which you assign the data or get the data.  You should treat this VAL as  a  GValue  which
       stores the data of the correct type.  You can also use the identifier "self" as pointer to
       the object instance.  The type is defined as one of the GObject type  enums,  but  without
       the  G_TYPE_ prefix.  There are also some attributes of a property which you can set.  For
       example the following is a definition of  an  integer  property  ´height´  which  will  be
       synchronized with a private integer data member also of the name ´height´.

         private int height;
         property INT height
                 name = "height",
                 nick = _("Short nickname"),
                 blurb = _("Long description"),
                 minimum = 10,
                 maximum = 200,
                 default_value = 100)
               set { self->_priv->height = g_value_get_int (VAL); }
               get { g_value_set_int (VAL, self->_priv->height); };

       The  attributes  are  really  optional  though  you should at least set some of them.  All
       property types have a ´nick´ and a ´blurb´ attribute and you should set those accordingly.
       This  will  make runtime querying the object nicer as things such as gui editors and class
       browsers can be more verbose about the class itself.

       The ´name´ property is canonical name of property. It is useful when you try to  implement
       properties with no C names like ´vertical-scroll´. The ´name´ property can be omitted.

       You  can  use  the ´_("string")´ notation instead of just "string", and that will mark the
       string for translation.

       Almost all types also have a ´default_value´ attribute which sets  the  initial  value  of
       this  property  (on  object initialization, the set handler will be run automatically with
       this value).  This value will be overridden if the user sets a value of this  property  on
       the call to g_object_new.

       All  the  numeric types (including CHAR) have ´minimum´ and ´maximum´ attributes which can
       restrict the range.  If you do not specify these the range will be the full range that the
       data type can handle.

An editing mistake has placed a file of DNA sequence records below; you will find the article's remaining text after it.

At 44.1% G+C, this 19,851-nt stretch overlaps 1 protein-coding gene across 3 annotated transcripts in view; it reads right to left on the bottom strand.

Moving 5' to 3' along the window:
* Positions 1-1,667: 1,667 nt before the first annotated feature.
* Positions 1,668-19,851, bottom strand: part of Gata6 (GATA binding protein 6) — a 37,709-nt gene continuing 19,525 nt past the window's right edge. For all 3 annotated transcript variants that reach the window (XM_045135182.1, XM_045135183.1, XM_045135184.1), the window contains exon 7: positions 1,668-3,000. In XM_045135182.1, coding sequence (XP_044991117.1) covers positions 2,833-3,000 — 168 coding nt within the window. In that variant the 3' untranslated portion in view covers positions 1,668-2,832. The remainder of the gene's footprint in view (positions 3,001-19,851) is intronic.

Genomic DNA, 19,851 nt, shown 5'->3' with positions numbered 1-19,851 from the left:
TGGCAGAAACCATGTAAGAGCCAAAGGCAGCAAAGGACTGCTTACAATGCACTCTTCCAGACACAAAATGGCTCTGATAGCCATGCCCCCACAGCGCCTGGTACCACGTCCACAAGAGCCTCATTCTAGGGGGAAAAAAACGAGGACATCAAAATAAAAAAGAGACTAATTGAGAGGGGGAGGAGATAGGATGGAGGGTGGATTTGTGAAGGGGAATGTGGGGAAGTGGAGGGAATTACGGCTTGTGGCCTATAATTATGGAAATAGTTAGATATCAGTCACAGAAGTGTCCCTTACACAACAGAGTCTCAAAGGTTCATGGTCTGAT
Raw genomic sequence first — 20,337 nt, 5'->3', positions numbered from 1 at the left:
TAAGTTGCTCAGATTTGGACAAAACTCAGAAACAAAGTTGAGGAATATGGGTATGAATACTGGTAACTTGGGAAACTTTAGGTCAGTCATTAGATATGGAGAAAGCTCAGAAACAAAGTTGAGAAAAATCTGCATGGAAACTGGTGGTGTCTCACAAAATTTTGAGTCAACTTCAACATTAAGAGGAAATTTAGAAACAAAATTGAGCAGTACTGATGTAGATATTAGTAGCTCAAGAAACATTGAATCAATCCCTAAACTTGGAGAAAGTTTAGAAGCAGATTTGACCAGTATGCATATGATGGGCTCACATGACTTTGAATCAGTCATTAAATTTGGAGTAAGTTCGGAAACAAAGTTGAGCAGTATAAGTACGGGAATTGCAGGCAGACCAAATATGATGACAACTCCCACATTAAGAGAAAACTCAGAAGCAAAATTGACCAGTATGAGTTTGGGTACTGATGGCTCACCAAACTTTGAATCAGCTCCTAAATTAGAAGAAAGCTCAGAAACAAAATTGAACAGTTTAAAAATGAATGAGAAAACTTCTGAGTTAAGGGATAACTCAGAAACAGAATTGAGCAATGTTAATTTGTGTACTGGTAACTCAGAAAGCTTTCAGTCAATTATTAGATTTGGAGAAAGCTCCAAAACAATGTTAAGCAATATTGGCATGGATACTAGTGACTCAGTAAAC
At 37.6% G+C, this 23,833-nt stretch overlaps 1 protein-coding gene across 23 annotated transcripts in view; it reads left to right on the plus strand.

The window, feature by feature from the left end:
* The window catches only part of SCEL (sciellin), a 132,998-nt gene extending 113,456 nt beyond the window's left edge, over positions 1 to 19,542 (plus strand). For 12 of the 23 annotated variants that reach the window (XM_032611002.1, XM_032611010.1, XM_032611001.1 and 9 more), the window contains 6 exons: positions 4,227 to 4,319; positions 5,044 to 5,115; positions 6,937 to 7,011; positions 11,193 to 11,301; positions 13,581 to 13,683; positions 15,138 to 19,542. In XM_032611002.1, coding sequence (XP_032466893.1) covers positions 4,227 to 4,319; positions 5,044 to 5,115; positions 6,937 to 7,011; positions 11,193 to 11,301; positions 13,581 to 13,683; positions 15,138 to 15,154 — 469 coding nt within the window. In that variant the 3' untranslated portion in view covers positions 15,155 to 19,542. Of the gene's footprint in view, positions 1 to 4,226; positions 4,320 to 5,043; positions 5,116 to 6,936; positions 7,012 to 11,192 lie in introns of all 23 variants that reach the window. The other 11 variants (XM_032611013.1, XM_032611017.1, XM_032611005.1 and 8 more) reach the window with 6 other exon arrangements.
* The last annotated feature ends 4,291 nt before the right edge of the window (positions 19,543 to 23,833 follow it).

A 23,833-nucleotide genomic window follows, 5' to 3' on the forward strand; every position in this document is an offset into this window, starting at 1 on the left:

Types  such  as  UNICHAR  and  BOOLEAN  only  have the ´nick´, ´blurb´ and ´default_value´

       The ENUM type has an ´enum_type´ attribute which is the exact type of the enum.   This  is
       so that the property knows which exact type you can set, rather then just knowing it is an
       enum.  You should always create an enum type specific for the enum itself (see section  on
       the enum types)

       Similarly FLAGS type has a ´flags_type´ which again you should set to the specific type of
       this flags data member.

       There is a STRING type which has only the extra ´default_value´ attribute.

       The OBJECT type is one of the types that doesn´t have a ´default_value´ and it only has an
       ´object_type´ attribute (in addition to nick and blurb of course) that is the exact object
       type that this property accepts.  The object_type should be as a type, that is for example

       There is a BOXED type which is a pointer which has a boxed type defined (such that GObject
       knows how to copy  and  destroy  this  pointer).   Here  you  will  need  to  specify  the
       ´boxed_type´ attribute with the specific type of the boxed pointer.

       There  is  also a POINTER type, which has only the ´nick´ and ´blurb´ attributes.  This is
       for storing arbitrary pointers.  You should be careful with this  one,  as  GObject  knows
       nothing about the data stored at this pointer.  It is somewhat like a ´void *´ type.

       There is also the PARAM type for storing parameters with a ´param_type´ attribute.

       You  should notice that this list is pretty much like the list of g_param_spec_* functions
       from gobject/gparamspecs.h, and the attributes are like the arguments of those  functions.
       Note however that value array is NOT supported yet.

       You  can  also  specify extra flags, such as CONSTRUCT or CONSTRUCT_ONLY using the ´flags´
       attribute.  You can specify multiple flags by oring them together with ´|´.   These  flags
       correspond  to  the GParamFlags enumeration except do not include the G_PARAM_ prefix.  So
       for example to define an enumeration property, which  is  a  CONSTRUCT_ONLY  property,  we
       could do the following:

         private SomeEnumerationType foo;
         property ENUM foo
                (nick = _("Short nickname"),
                 blurb = _("Long description"),
                 enum_type = Some:Enumeration:Type
                 default_value = SOME_ENUMERATION_VALUE,
                 flags = CONSTRUCT_ONLY,

       The  above example also gives an example of automatic linking to a standard data memember.
       By including the attribute ´link´ a get and  set  handlers  will  be  automatically  added
       without  having  to type them by hand.  This is useful for a vast majority data types that
       are just linked to some standard data member and do not need to do anything extra  on  get
       or set.

       Another  extra  feature of properties is the possibility of automatically exporing methods
       to get and set the property.  That is without having to use g_object_set and g_object_get.
       This is achieved by adding an ´export´ attribute to the list of property attributes.

       If  you  do  not  define  a  set  or  get handler, the property will automatically be only
       readable or writable as appropriate.